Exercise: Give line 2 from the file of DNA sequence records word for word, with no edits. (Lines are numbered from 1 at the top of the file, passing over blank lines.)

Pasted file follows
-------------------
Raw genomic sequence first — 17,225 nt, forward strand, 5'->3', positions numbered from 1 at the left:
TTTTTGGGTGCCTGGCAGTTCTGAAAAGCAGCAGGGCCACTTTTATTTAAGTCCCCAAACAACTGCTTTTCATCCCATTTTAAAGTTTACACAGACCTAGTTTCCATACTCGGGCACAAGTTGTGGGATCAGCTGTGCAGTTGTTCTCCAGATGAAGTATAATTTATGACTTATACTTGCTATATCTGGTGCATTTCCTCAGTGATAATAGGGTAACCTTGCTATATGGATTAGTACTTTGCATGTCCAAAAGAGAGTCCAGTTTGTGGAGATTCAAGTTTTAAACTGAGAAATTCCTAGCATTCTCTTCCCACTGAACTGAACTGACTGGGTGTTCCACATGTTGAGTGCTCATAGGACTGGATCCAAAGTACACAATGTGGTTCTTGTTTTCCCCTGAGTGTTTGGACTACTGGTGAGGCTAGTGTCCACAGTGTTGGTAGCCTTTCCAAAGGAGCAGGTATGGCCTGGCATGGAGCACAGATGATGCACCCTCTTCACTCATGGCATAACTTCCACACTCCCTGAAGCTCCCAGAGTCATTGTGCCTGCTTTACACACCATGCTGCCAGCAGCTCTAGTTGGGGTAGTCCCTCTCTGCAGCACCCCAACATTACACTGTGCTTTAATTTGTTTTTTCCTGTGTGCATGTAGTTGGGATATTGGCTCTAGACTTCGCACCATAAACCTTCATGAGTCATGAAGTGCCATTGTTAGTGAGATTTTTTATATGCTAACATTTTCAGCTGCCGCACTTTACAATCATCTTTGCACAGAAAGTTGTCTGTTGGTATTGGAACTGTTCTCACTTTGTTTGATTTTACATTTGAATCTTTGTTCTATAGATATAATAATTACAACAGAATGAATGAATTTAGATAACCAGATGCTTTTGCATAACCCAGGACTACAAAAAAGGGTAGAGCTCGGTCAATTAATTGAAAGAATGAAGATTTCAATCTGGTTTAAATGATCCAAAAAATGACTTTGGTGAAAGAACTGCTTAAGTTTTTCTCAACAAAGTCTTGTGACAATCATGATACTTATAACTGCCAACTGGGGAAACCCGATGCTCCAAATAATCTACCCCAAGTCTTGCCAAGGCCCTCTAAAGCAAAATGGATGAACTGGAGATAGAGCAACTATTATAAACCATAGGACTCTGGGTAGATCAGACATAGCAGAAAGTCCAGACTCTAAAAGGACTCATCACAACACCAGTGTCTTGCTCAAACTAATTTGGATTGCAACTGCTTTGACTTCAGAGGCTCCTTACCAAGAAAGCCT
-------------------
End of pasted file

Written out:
TTTTTGGGTGCCTGGCAGTTCTGAAAAGCAGCAGGGCCACTTTTATTTAAGTCCCCAAACAACTGCTTTTCATCCCATTTTAAAGTTTACACAGACCTAGTTTCCATACTCGGGCACAAGTTGTGGGATCAGCTGTGCAGTTGTTCTCCAGATGAAGTATAATTTATGACTTATACTTGCTATATCTGGTGCATTTCCTCAGTGATAATAGGGTAACCTTGCTATATGGATTAGTACTTTGCATGTCCAAAAGAGAGTCCAGTTTGTGGAGATTCAAGTTTTAAACTGAGAAATTCCTAGCATTCTCTTCCCACTGAACTGAACTGACTGGGTGTTCCACATGTTGAGTGCTCATAGGACTGGATCCAAAGTACACAATGTGGTTCTTGTTTTCCCCTGAGTGTTTGGACTACTGGTGAGGCTAGTGTCCACAGTGTTGGTAGCCTTTCCAAAGGAGCAGGTATGGCCTGGCATGGAGCACAGATGATGCACCCTCTTCACTCATGGCATAACTTCCACACTCCCTGAAGCTCCCAGAGTCATTGTGCCTGCTTTACACACCATGCTGCCAGCAGCTCTAGTTGGGGTAGTCCCTCTCTGCAGCACCCCAACATTACACTGTGCTTTAATTTGTTTTTTCCTGTGTGCATGTAGTTGGGATATTGGCTCTAGACTTCGCACCATAAACCTTCATGAGTCATGAAGTGCCATTGTTAGTGAGATTTTTTATATGCTAACATTTTCAGCTGCCGCACTTTACAATCATCTTTGCACAGAAAGTTGTCTGTTGGTATTGGAACTGTTCTCACTTTGTTTGATTTTACATTTGAATCTTTGTTCTATAGATATAATAATTACAACAGAATGAATGAATTTAGATAACCAGATGCTTTTGCATAACCCAGGACTACAAAAAAGGGTAGAGCTCGGTCAATTAATTGAAAGAATGAAGATTTCAATCTGGTTTAAATGATCCAAAAAATGACTTTGGTGAAAGAACTGCTTAAGTTTTTCTCAACAAAGTCTTGTGACAATCATGATACTTATAACTGCCAACTGGGGAAACCCGATGCTCCAAATAATCTACCCCAAGTCTTGCCAAGGCCCTCTAAAGCAAAATGGATGAACTGGAGATAGAGCAACTATTATAAACCATAGGACTCTGGGTAGATCAGACATAGCAGAAAGTCCAGACTCTAAAAGGACTCATCACAACACCAGTGTCTTGCTCAAACTAATTTGGATTGCAACTGCTTTGACTTCAGAGGCTCCTTACCAAGAAAGCCT